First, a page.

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8 : Bee Farmers’ Association Apprenticeship Scheme BEE FARMERS’ ASSOCIATION (BFA)

Apprenticeship Scheme

Margaret Ginman (Secretary, Bee Farmers’ Association)

20 years. This amounts to an average loss of 10,000 hives a year.

H The British love honey. We

are the fourth largest importer of honey in the world, yet this country only produces 14% of the honey it consumes. Compare this to the rest of Europe which is 60% self- sufficient in honey production. Pollination by honey bees and other insects is vital to food production in the UK. It has been valued at more than £400 million to British agriculture and our bees are crucial in being able to target specific crops and to be available early in the season. The Bee Farmers’ Association (BFA)

ive numbers in the UK have fallen by 54% over the past

wants to take measures to build the number of hives to meet pollination needs to sustain increased food production.

UK Self-sufficiency in Honey Production

We would also like to see the UK move closer to self- sufficiency in honey production. There are fewer than 400

professional bee farmers in this country managing around 45,000 hives – probably 40% of the total number of hives in the UK. Most professionals belong to the Bee Farmers’ Association – but half its members are over 65 years of age. The BFA believes we need a

The BFA launches an exciting new scheme for aspiring bee farmers

real strategy to bring youngsters into the craft. ‘We need properly trained youngsters who can manage large numbers of hives,’ says John Mellis, a bee farmer from Dumfries. He had the vision some years ago to call for a proper apprenticeship scheme for professional beekeepers. That vision is nearing reality. By the time you read this article our first eight recruits could have their heads buried in a beehive! ‘We could achieve greater hive numbers by the expansion of existing bee farms. We could also do this by making it easier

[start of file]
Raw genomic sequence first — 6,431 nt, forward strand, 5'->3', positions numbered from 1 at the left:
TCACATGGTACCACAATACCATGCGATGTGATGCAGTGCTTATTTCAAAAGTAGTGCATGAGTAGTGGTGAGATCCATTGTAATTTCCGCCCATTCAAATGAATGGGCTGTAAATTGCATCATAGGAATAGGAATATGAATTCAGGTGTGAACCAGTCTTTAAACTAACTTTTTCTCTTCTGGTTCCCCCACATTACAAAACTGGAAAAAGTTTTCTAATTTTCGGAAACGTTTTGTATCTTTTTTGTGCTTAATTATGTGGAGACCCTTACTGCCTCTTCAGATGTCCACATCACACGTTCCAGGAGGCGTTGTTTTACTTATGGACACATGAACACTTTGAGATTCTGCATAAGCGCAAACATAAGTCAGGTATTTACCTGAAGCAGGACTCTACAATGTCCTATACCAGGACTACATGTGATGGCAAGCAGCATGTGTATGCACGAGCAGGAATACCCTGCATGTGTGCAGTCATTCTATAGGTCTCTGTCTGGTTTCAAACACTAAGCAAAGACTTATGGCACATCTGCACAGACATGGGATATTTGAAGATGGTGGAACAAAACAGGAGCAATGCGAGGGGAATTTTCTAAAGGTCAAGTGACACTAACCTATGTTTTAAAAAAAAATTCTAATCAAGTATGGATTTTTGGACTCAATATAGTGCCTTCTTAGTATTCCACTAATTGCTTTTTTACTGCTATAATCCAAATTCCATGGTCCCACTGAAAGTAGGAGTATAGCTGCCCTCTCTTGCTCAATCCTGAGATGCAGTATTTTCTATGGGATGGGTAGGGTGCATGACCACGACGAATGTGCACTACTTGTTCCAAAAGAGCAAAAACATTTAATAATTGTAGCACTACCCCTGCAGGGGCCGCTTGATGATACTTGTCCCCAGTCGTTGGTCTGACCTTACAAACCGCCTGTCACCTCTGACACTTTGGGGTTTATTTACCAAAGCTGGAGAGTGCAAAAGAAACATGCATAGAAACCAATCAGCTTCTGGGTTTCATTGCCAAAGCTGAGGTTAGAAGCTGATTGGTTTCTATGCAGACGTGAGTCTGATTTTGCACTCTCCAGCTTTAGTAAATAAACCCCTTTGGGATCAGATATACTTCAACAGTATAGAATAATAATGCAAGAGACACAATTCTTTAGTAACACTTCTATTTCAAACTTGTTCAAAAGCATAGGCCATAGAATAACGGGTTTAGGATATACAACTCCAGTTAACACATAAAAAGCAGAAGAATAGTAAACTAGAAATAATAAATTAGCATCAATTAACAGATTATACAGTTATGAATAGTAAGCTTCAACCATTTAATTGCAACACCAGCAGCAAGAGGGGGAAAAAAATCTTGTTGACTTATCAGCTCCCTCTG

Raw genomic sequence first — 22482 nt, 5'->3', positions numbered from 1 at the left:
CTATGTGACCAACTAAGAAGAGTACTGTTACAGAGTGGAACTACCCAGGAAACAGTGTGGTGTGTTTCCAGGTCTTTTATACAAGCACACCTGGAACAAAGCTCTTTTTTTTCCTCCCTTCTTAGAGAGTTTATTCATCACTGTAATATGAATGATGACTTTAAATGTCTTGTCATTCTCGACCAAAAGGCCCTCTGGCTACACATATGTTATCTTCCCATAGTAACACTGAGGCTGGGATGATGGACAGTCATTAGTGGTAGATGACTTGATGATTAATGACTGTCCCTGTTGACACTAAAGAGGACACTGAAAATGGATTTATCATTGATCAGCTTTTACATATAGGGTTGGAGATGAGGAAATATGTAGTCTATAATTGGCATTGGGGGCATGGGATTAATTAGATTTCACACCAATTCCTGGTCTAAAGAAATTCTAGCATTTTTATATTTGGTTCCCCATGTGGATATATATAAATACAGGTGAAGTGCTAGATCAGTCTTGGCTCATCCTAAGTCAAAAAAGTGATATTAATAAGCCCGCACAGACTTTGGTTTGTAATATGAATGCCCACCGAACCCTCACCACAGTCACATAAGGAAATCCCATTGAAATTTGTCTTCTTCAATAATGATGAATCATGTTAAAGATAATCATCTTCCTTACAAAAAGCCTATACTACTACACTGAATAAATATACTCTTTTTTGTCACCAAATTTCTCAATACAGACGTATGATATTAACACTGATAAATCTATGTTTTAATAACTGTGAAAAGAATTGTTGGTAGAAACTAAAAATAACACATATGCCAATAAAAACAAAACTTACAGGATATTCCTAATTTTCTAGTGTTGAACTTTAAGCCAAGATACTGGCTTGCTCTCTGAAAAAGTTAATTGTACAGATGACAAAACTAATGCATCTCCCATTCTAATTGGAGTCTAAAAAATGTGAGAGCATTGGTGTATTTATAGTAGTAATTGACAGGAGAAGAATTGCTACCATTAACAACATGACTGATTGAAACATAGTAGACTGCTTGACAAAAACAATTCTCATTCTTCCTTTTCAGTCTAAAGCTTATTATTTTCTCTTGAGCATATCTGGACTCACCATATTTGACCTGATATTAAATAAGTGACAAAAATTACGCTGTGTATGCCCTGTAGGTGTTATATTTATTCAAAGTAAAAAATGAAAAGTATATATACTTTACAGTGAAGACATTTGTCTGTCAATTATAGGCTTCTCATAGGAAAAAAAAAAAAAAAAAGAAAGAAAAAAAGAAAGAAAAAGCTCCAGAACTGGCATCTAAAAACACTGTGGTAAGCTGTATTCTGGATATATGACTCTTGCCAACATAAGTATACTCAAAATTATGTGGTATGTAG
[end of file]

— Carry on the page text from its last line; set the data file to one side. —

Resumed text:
for people to enter the industry and to set up new bee farming businesses,’ John says.

Skills Shortage

‘There is a skills shortage and an ageing profile in the industry. The knowledge exists in our industry and we must tap into it before it is too late. This apprenticeship scheme is designed to do just that.’ The BFA believes the best way

to recruit and train new entrants into the industry is through the development of an ‘in-house’ apprenticeship scheme. So, with the support of Defra and the Worshipful Company of Wax Chandlers, it is setting up its scheme to attract 30 apprentices over the next three years. ‘We really need 300 new

Taking colonies to the heather

professional beekeepers,’ John Mellis says, ‘but 30 is a start’. So what will BFA apprentices study? Training plans have been

carefully worked out to take into account study opportunities at a high level within beekeeping or business. Students who complete the three years successfully will have a sound basis of skills and knowledge. Topics covered in the training include: • introduction to beekeeping • anatomy and dissection • microscopy • diseases

John Mellis, a bee farmer from Dumfries, at the heather

August 2013 Vol 95 No 8

Photos supplied by John Mellis

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